Wiring question

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Old 03-28-06, 07:48 AM
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Wiring question

Hello,
I currently have 6 110v outlets wired into 2 15amp breakers. My question is can I get a 30 amp breaker and wire all 6 to this breaker? I want to add another 15amp breaker and there is no room that is why I would like to do this. Thank you
 
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Old 03-28-06, 07:58 AM
assemblage
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No you can't use a 30A breaker like that. If those recepticles are divided into seperate circuits (no shared nuetral), you can get single pole slim breakers. They are also called half size breakers. Lowes sells these half size breakers where two of them are put together into a normal sized breaker. They'll have little half size switches. When you go take your old breaker so they can give you the right one.

Sometimes recepticles like you mentioned are wired using a 3 wire cable and a common nuetral. Those use double pole breakers, (ones with a bar across two switches I think), but I'm not quite sure since I've avoided doing that. I think they also sell double pole slim breakers, but thats really beyond my experience.
 
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Old 03-28-06, 08:05 AM
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Give us the make/model of your panel or breakers (that fit properly) that you have now and we'll tell you what your options are. DO NOT swap breakers for larger ones.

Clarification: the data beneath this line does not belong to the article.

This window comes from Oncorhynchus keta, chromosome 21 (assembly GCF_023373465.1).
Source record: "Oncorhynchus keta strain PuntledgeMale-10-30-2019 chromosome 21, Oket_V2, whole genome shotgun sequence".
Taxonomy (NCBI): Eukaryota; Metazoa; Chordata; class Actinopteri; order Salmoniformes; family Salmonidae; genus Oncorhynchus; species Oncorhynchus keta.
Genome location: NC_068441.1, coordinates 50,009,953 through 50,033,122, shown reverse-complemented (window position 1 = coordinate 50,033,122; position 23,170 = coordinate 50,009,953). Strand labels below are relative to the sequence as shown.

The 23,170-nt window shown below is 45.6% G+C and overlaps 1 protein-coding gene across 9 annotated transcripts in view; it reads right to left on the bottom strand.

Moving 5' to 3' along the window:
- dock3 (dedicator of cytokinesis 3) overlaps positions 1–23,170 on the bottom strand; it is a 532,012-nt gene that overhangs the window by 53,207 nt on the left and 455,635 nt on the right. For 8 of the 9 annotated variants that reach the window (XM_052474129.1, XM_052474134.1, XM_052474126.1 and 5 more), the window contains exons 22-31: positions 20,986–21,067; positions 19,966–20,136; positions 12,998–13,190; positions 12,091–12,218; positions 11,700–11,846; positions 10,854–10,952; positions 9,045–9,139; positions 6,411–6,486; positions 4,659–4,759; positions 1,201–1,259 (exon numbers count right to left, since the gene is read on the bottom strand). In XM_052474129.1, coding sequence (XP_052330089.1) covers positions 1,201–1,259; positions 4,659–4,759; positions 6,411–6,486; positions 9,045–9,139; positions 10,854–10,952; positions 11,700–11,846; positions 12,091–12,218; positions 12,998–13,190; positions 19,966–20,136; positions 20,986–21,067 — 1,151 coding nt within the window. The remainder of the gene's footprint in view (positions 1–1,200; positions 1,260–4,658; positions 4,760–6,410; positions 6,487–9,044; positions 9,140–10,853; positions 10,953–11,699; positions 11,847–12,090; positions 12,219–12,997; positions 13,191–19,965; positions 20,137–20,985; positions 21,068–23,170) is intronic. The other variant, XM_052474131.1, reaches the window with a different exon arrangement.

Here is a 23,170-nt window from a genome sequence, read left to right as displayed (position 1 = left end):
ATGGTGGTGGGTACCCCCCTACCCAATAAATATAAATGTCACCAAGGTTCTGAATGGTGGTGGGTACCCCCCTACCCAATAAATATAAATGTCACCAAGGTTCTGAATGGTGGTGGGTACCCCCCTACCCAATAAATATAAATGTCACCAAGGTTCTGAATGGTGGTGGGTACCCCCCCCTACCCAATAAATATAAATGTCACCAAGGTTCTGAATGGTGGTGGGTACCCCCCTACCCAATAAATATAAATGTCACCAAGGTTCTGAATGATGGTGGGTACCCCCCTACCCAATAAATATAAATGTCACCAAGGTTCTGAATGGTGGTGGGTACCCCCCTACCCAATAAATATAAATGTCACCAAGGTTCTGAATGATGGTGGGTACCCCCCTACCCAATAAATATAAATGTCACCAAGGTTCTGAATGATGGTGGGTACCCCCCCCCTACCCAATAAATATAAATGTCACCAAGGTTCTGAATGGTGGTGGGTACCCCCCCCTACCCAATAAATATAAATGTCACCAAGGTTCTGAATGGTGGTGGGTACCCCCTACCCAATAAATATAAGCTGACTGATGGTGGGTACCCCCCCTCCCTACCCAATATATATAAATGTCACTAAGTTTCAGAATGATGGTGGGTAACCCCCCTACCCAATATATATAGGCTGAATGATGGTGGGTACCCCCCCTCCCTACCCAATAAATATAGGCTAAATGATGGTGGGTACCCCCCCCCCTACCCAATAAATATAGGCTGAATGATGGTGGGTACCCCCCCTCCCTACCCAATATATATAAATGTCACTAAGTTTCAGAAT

Two-pole tandem breakers are available but you may be able to swap other breakers also for single-pole tandems. Can you host a picture of your panel guts for us, and tell us exactly what you need?
 
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Old 03-28-06, 08:26 AM
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First, in branch circuits like this, I believe you are not permitted to use 2 parallel wires to make up the ampacity of the breaker. Too much likelihood that the load would not divide evenly.

Second, and more important, this would be a big NO-NO because you would have a 30 amp breaker protecting receptacles and loads which are rated at 15 amps.
 
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Old 03-28-06, 01:06 PM
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While you can't increase the circuit breaker to 30 amps (unless you want to burn your house down), what you can do is to attach both wires to the same 15 amp breaker. You would do this by attaching them both to the breaker if the breaker can accept two wires, or by using a wire nut and a pigtail to the breaker.

What this would do is free up a breaker space that you seem to want and place the six receptacles on the same circuit. However, if the circuits are heavily used then you will most certainly have a problem with the breaker tripping, so only do this if the circuits are general purpose and NOT heavily used.

The most appropriate solution, as several have suggested, is to use a tandem breaker if your panel accepts them.
 
 

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